Nov. 17, 2005 – As national lawmakers consider legislation granting somewhere between $35 billion and $60 billion in tax cuts, much of it to the nationâ€™s wealthiest citizens, a progressive economic think tank yesterday released its annual Thanksgiving report asserting that the acceleration of tax cuts since 2001 has done little to create jobs while contributing to "economy-choking deficits."
According to the report, "Nothing to be Thankful for: Tax Cuts and the Deteriorating US Job Market," by United for a Fair Economy (UFE), an organization fighting for progressive taxation as a tool to lessen material inequality here and abroad, not only have tax cuts enacted during President Bushâ€™s tenure failed to create promised jobs, they have contributed to a continuing lag in job creation when compared to "normal" job growth projections.
Additionally, the report found, many of the jobs created in recent years are low-paying, "poor quality" jobs that offer less than $16 an hour and provide few, if any, benefits.
Noting that the "employment rate doesnâ€™t move to the beat of federal tax policy," the UFE report found that over a six-decade period job growth rose and fell irrespective of the direction various presidential administrations took on tax rates. In fact, job growth dipped under tax decreases enacted while Ronald Reagan and Bill Clinton held office, the report noted.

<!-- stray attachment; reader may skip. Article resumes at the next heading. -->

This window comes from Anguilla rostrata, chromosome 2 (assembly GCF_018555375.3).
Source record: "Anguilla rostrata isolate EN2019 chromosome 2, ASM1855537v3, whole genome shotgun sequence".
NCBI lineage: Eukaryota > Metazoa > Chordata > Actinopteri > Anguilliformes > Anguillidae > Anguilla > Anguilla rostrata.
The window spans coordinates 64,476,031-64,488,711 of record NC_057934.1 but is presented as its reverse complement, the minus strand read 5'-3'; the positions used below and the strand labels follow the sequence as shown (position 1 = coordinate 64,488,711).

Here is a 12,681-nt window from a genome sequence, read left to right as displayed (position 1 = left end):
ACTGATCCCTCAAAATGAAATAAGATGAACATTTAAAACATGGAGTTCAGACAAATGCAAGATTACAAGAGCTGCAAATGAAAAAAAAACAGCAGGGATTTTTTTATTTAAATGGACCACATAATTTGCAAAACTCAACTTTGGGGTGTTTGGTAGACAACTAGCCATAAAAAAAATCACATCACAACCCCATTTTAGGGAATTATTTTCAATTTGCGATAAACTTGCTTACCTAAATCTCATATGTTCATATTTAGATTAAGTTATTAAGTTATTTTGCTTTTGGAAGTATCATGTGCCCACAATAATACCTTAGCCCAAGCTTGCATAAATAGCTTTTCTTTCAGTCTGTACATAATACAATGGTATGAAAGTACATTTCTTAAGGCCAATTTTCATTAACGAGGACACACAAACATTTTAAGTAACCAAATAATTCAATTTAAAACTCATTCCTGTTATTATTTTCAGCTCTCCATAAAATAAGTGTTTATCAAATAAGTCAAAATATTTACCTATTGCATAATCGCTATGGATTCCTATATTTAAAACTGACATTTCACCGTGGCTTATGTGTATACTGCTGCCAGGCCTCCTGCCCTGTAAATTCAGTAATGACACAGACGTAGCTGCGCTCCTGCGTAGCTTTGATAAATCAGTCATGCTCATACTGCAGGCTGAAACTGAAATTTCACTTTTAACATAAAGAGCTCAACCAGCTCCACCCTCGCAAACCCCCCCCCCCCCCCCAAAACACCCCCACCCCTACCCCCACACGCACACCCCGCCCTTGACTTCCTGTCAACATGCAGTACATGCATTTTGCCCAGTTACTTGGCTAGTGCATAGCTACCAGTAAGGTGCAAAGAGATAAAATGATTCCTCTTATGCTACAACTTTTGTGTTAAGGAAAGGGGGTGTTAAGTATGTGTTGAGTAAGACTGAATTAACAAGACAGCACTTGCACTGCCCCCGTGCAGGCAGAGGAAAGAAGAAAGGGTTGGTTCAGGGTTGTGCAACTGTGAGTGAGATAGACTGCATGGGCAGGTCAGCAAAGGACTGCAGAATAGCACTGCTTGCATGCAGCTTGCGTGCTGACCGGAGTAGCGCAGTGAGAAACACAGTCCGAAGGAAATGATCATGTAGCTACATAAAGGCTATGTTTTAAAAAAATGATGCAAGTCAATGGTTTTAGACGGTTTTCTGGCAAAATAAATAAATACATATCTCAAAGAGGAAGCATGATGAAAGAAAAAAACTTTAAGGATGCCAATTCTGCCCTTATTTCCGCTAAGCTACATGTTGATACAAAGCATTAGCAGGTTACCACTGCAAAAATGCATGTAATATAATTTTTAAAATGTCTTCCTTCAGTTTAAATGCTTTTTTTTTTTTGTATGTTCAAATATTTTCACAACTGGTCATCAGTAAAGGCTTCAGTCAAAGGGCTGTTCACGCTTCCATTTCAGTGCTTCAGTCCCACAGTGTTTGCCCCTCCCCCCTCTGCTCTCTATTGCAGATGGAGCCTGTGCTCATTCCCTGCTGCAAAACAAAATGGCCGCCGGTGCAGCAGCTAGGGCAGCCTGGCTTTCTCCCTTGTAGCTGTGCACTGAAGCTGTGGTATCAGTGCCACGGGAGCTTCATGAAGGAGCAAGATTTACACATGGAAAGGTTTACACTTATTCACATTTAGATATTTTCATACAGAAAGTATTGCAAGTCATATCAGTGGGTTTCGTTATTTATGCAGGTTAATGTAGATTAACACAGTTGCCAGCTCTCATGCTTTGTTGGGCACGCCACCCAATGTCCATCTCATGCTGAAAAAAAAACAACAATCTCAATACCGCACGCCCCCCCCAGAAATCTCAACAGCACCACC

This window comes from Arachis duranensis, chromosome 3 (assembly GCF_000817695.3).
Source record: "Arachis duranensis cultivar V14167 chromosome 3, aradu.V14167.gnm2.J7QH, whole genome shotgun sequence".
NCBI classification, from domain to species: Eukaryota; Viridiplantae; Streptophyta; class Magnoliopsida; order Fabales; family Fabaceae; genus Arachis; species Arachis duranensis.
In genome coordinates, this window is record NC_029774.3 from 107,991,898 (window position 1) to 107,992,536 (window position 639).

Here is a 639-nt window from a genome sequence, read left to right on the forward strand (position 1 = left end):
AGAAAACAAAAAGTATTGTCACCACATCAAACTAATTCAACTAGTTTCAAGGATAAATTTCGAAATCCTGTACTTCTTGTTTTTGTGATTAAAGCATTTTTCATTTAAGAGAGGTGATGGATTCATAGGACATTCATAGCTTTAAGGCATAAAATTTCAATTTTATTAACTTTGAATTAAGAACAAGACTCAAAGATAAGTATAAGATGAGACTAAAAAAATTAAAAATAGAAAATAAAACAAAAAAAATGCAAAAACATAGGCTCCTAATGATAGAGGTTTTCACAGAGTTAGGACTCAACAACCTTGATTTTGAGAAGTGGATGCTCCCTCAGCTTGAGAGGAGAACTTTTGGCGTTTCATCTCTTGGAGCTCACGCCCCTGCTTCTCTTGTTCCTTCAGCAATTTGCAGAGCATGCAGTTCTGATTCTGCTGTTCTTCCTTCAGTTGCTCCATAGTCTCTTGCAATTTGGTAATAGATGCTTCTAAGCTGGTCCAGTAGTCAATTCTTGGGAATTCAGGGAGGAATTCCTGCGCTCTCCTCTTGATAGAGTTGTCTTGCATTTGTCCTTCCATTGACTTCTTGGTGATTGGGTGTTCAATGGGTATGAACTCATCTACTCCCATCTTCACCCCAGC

"President Bushâ€™s Jobs and Growth Tax Relief Reconciliation Act of 2003, far from delivering on the promises made to create 5.5 million new jobs, has carved out a new low in job recovery after a recession," said report co-author and UFE tax policy group director Scott Klinger in a statement accompanying the reportâ€™s release. "The presidentâ€™s tax-cutting policy is a failure in this regard, and we need to recognize it as such."
Especially galling, the UFE said, is the fact that minorities are disproportionately likely to toil in jobs paying below the national average, a social problem UFE found has been exacerbated by recent tax cuts. The report concluded that the earning gap between whites and blacks and Latinos has been accelerating for nearly a decade, with the latter group now earning an average of $10,052 less a year than white workers. Blacks fare a little better, taking in about $3,300 a year more than Latinos on average during the same period.
Recent government reports found that job creation lagged behind expected levels for October and that increases in hourly wages are not keeping up with inflation.
In a statement last month, Bush trumpeted White House tax policies, citing a 5 percent unemployment rate, record home ownership and a $1,900 increase in per capita disposable income as evidence that the tax cuts are working.